Tuesday, July 19, 2016

Exploring Central Tokyo: Akihabara Electronics District

Our last stop in the central Tokyo area was the Akihabara district, also known as the electronics capital of Japan. It. Was. Crazy. I cannot overemphasize the sheer number of electronics stores lining these streets. I have absolutely no idea how they all stay open and manage to make money, but there was an endless supply of TVs, computers, cell phones, video games, washing machines, batteries, etc. Peter and I weren't shopping, but this would have been a convenient trip on which to forget a phone/camera/computer charger. Alas, for once, we remembered everything. Go figure.

 The Akihabara area is also a hub of the gaming culture, something we aren't familiar with, but were nonetheless fasciated by. There were entire stores dedicated to anime, manga, and various collectibles that I couldn't identify but assume have a huge and dedicated following in certain parts of the world.  We had no idea what 99% of the stuff was, but it was really interesting to walk through some of these stores and witness die-hard fans in their element. 

We were there in the evening, but it was still plenty crowded. Apparently on Sundays, the entire main street is closed to traffic, so if you want to witness Akihabara in all its glory, I'd imagine that's the day to do it! Below is one of the side streets, which generally featured the smaller retailers. 
We then turned onto the main road and wandered up and down the street a few times, popping into a couple of the larger stores.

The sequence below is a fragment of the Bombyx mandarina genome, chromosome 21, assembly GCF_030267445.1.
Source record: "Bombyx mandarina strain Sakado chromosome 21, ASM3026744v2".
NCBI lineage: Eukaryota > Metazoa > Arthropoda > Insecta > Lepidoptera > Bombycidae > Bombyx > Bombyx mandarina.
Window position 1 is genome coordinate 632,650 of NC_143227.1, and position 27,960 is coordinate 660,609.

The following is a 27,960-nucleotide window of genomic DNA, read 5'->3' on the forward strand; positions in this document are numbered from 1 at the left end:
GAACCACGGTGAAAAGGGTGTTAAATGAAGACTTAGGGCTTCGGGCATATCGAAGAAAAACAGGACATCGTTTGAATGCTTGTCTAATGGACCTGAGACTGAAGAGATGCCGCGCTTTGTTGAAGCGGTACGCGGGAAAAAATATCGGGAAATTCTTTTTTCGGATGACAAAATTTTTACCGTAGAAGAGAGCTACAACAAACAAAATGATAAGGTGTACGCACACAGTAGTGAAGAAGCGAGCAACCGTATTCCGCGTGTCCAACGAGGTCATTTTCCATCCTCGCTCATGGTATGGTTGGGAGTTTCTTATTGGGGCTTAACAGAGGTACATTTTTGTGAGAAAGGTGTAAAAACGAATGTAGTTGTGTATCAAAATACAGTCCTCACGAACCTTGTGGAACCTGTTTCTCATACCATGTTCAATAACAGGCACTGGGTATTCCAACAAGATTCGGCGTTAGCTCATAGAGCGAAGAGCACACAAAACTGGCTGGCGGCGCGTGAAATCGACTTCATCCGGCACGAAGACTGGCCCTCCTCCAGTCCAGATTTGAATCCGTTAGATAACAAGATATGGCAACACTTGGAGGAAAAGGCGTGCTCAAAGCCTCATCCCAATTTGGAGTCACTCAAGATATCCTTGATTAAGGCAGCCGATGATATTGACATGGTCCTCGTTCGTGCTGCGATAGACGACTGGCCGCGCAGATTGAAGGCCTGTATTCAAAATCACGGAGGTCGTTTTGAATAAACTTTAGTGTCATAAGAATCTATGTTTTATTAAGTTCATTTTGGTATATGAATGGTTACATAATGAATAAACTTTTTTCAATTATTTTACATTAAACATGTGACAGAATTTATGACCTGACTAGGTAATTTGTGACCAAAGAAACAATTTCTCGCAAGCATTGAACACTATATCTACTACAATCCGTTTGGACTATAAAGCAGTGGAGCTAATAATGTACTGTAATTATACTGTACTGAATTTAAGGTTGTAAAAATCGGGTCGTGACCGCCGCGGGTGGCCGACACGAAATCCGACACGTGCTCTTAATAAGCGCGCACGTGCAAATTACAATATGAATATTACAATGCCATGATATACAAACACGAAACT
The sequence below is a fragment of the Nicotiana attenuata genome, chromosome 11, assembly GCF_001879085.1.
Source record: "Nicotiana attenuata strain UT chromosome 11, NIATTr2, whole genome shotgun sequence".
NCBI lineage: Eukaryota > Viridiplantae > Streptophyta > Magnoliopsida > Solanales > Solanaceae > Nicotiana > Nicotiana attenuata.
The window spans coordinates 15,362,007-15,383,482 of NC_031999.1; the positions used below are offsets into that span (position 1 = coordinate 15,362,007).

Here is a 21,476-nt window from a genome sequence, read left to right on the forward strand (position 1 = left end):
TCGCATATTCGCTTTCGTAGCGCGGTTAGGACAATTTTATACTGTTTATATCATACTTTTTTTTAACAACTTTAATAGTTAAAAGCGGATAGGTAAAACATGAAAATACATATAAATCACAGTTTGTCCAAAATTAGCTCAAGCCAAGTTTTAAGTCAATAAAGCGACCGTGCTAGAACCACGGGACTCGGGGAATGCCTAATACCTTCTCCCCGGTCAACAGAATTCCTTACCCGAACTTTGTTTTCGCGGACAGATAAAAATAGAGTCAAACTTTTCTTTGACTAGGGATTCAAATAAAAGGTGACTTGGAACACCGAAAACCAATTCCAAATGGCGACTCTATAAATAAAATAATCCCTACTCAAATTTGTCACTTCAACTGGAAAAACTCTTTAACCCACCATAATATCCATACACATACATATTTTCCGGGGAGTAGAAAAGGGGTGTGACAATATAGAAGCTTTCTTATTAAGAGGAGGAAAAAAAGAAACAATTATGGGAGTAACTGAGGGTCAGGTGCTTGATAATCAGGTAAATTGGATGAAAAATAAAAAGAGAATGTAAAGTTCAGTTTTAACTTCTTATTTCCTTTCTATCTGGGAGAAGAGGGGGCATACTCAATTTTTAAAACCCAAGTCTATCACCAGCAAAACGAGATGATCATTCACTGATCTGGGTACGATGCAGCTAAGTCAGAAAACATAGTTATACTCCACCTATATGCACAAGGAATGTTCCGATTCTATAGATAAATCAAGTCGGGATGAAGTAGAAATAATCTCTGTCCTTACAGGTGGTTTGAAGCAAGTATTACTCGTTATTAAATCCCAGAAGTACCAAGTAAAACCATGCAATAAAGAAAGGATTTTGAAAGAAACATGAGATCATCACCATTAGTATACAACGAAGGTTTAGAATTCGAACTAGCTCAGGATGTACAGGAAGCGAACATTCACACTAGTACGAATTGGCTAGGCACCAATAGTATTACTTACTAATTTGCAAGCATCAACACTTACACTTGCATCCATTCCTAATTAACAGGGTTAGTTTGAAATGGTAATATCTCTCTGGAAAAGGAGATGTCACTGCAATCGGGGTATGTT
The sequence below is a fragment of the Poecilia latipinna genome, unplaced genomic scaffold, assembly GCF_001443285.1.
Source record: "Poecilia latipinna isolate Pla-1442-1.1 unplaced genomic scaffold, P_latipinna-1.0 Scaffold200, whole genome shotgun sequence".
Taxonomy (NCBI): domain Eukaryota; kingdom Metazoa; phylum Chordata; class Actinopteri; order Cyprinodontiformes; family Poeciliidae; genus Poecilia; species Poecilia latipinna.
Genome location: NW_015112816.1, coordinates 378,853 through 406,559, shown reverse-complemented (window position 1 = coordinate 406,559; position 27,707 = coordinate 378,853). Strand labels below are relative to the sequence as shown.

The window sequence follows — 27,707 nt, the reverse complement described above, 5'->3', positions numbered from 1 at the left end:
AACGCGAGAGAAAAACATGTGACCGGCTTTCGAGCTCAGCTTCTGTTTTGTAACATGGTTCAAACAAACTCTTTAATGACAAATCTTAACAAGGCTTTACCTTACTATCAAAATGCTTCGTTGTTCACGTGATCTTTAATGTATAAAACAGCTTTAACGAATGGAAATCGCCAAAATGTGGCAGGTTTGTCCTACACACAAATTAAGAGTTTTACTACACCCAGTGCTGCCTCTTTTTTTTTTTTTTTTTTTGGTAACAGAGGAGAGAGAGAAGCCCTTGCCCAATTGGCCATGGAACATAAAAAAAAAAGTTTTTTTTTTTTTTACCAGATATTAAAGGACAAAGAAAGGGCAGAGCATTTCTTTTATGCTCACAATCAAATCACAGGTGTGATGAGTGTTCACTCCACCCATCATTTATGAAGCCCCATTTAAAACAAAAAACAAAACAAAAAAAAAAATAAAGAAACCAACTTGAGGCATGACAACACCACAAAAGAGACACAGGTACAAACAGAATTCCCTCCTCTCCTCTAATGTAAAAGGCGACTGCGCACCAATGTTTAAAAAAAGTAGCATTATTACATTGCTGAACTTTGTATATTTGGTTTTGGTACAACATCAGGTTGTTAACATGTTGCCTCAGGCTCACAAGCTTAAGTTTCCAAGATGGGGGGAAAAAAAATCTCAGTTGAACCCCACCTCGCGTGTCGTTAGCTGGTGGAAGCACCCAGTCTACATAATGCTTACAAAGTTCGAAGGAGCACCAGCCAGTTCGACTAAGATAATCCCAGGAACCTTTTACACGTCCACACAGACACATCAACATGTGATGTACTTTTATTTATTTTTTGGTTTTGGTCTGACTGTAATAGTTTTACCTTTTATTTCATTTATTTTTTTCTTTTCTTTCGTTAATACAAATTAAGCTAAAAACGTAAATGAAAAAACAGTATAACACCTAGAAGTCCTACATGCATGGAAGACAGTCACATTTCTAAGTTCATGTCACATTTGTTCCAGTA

Below is a Sega store (one of the few things I recognized!) and a Sofmap store, which I learned is one of the largest, most famous, electronics chains in Japan.
One of the quirkier features of the Akihabara district is the prevalence of maid cafes, where young female waitresses dress up as maids or other anime characters and serve/interact with diners in character. I think. Honestly, I was trying to figure out if there was some....other....aspect to this attraction, but from what I could tell, they were pretty family-friendly. The maid cafe concept was totally foreign to us, and we didn't actually visit one (see: above fears), so this analysis is just based on my own observations. Several of these girls roamed the streets, and I tried to get a few photos, which I quickly learned they don't appreciate.

Also, a note about the below photo: plaid is apparently all the rage in Tokyo.
Before heading back to our hotel, we stopped into what we assumed was a Sega store, for old time's sake, but turned out to be a giant gaming center. It was one of the cooler and more entertaining things I've ever seen. Each of the four or five floors seemed to have a slightly different theme, lined wall-to-wall with various video and arcade games. I saw what had to have been one of the more talented gamers on the planet playing something that looked like Dance Dance Revolution. He struck me as the most coordinated nerd ever.
Peter played a couple of games before we conceded that we were no match for these hardcore gamers and headed for home. I hope to one day be as cool as any of the people in the above photo.

If you want to experience the electronics and gaming culture of Tokyo, Akihabara is definitely a must-see. I enjoyed our experience primarily because there weren't tons of tourists when we were there, especially in the Sega center, and I like feeling as if we are seeing a culture as it really is. All in all, it was a really fun way to spend the last couple hours of the day!




Check out previous posts from our trip to Japan below!


Arriving in Tokyo/First Impressions


Exploring Central Tokyo:


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Welcome! I started Laura and Peter Down Under in July 2014 when my husband and I moved from the States to Melbourne, Australia for his job. I blog about expat life, our travels, food, and whatever else comes to mind. Follow along on our adventures Down Under!

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